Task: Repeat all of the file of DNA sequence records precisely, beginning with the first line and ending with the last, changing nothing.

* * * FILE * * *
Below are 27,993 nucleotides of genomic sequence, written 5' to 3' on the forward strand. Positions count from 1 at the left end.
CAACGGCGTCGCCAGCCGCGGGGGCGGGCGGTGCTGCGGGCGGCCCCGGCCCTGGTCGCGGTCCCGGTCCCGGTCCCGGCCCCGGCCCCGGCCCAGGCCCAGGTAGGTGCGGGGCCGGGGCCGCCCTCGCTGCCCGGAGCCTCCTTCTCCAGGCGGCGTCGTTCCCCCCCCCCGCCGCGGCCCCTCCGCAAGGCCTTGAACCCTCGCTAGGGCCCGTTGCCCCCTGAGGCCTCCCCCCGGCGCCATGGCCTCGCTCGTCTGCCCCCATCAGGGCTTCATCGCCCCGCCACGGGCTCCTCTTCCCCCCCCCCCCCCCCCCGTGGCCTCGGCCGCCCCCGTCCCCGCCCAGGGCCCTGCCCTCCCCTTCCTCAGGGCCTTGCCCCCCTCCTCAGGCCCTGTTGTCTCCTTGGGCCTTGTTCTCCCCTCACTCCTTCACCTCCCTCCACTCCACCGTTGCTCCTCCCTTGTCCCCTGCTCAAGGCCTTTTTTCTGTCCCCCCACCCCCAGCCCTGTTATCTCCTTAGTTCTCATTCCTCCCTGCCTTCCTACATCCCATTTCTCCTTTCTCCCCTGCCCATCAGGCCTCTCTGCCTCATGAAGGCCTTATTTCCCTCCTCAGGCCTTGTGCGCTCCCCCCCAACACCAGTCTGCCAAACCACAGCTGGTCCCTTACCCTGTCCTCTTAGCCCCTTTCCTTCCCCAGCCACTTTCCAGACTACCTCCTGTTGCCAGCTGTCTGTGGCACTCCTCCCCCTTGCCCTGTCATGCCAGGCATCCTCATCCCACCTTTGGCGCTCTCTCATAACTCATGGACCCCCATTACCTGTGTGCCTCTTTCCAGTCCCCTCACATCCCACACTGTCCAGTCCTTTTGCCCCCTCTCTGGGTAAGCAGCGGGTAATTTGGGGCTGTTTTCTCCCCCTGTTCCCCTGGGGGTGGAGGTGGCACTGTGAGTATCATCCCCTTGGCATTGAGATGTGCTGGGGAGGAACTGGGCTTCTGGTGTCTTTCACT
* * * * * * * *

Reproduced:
Below are 27,993 nucleotides of genomic sequence, written 5' to 3' on the forward strand. Positions count from 1 at the left end.
CAACGGCGTCGCCAGCCGCGGGGGCGGGCGGTGCTGCGGGCGGCCCCGGCCCTGGTCGCGGTCCCGGTCCCGGTCCCGGCCCCGGCCCCGGCCCAGGCCCAGGTAGGTGCGGGGCCGGGGCCGCCCTCGCTGCCCGGAGCCTCCTTCTCCAGGCGGCGTCGTTCCCCCCCCCCGCCGCGGCCCCTCCGCAAGGCCTTGAACCCTCGCTAGGGCCCGTTGCCCCCTGAGGCCTCCCCCCGGCGCCATGGCCTCGCTCGTCTGCCCCCATCAGGGCTTCATCGCCCCGCCACGGGCTCCTCTTCCCCCCCCCCCCCCCCCCGTGGCCTCGGCCGCCCCCGTCCCCGCCCAGGGCCCTGCCCTCCCCTTCCTCAGGGCCTTGCCCCCCTCCTCAGGCCCTGTTGTCTCCTTGGGCCTTGTTCTCCCCTCACTCCTTCACCTCCCTCCACTCCACCGTTGCTCCTCCCTTGTCCCCTGCTCAAGGCCTTTTTTCTGTCCCCCCACCCCCAGCCCTGTTATCTCCTTAGTTCTCATTCCTCCCTGCCTTCCTACATCCCATTTCTCCTTTCTCCCCTGCCCATCAGGCCTCTCTGCCTCATGAAGGCCTTATTTCCCTCCTCAGGCCTTGTGCGCTCCCCCCCAACACCAGTCTGCCAAACCACAGCTGGTCCCTTACCCTGTCCTCTTAGCCCCTTTCCTTCCCCAGCCACTTTCCAGACTACCTCCTGTTGCCAGCTGTCTGTGGCACTCCTCCCCCTTGCCCTGTCATGCCAGGCATCCTCATCCCACCTTTGGCGCTCTCTCATAACTCATGGACCCCCATTACCTGTGTGCCTCTTTCCAGTCCCCTCACATCCCACACTGTCCAGTCCTTTTGCCCCCTCTCTGGGTAAGCAGCGGGTAATTTGGGGCTGTTTTCTCCCCCTGTTCCCCTGGGGGTGGAGGTGGCACTGTGAGTATCATCCCCTTGGCATTGAGATGTGCTGGGGAGGAACTGGGCTTCTGGTGTCTTTCACT